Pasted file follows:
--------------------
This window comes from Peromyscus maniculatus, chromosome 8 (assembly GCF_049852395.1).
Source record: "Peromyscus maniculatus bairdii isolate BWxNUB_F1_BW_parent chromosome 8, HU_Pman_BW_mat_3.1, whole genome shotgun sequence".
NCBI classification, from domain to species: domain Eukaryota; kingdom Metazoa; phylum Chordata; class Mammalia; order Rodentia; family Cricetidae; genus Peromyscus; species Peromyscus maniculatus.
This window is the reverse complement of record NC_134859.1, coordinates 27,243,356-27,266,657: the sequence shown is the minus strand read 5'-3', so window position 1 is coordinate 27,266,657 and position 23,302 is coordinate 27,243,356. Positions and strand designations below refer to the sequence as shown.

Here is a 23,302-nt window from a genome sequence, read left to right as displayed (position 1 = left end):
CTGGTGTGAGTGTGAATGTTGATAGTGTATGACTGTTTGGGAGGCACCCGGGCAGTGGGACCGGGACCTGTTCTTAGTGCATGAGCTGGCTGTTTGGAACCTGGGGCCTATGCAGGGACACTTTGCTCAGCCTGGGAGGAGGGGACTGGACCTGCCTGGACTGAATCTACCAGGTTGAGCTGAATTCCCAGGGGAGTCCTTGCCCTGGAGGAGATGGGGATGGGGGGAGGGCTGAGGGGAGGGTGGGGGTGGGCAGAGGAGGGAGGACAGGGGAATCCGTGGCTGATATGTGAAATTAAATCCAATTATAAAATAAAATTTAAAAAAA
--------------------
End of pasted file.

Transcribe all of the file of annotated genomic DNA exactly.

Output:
This window comes from Peromyscus maniculatus, chromosome 8 (assembly GCF_049852395.1).
Source record: "Peromyscus maniculatus bairdii isolate BWxNUB_F1_BW_parent chromosome 8, HU_Pman_BW_mat_3.1, whole genome shotgun sequence".
NCBI classification, from domain to species: domain Eukaryota; kingdom Metazoa; phylum Chordata; class Mammalia; order Rodentia; family Cricetidae; genus Peromyscus; species Peromyscus maniculatus.
This window is the reverse complement of record NC_134859.1, coordinates 27,243,356-27,266,657: the sequence shown is the minus strand read 5'-3', so window position 1 is coordinate 27,266,657 and position 23,302 is coordinate 27,243,356. Positions and strand designations below refer to the sequence as shown.

Here is a 23,302-nt window from a genome sequence, read left to right as displayed (position 1 = left end):
CTGGTGTGAGTGTGAATGTTGATAGTGTATGACTGTTTGGGAGGCACCCGGGCAGTGGGACCGGGACCTGTTCTTAGTGCATGAGCTGGCTGTTTGGAACCTGGGGCCTATGCAGGGACACTTTGCTCAGCCTGGGAGGAGGGGACTGGACCTGCCTGGACTGAATCTACCAGGTTGAGCTGAATTCCCAGGGGAGTCCTTGCCCTGGAGGAGATGGGGATGGGGGGAGGGCTGAGGGGAGGGTGGGGGTGGGCAGAGGAGGGAGGACAGGGGAATCCGTGGCTGATATGTGAAATTAAATCCAATTATAAAATAAAATTTAAAAAAA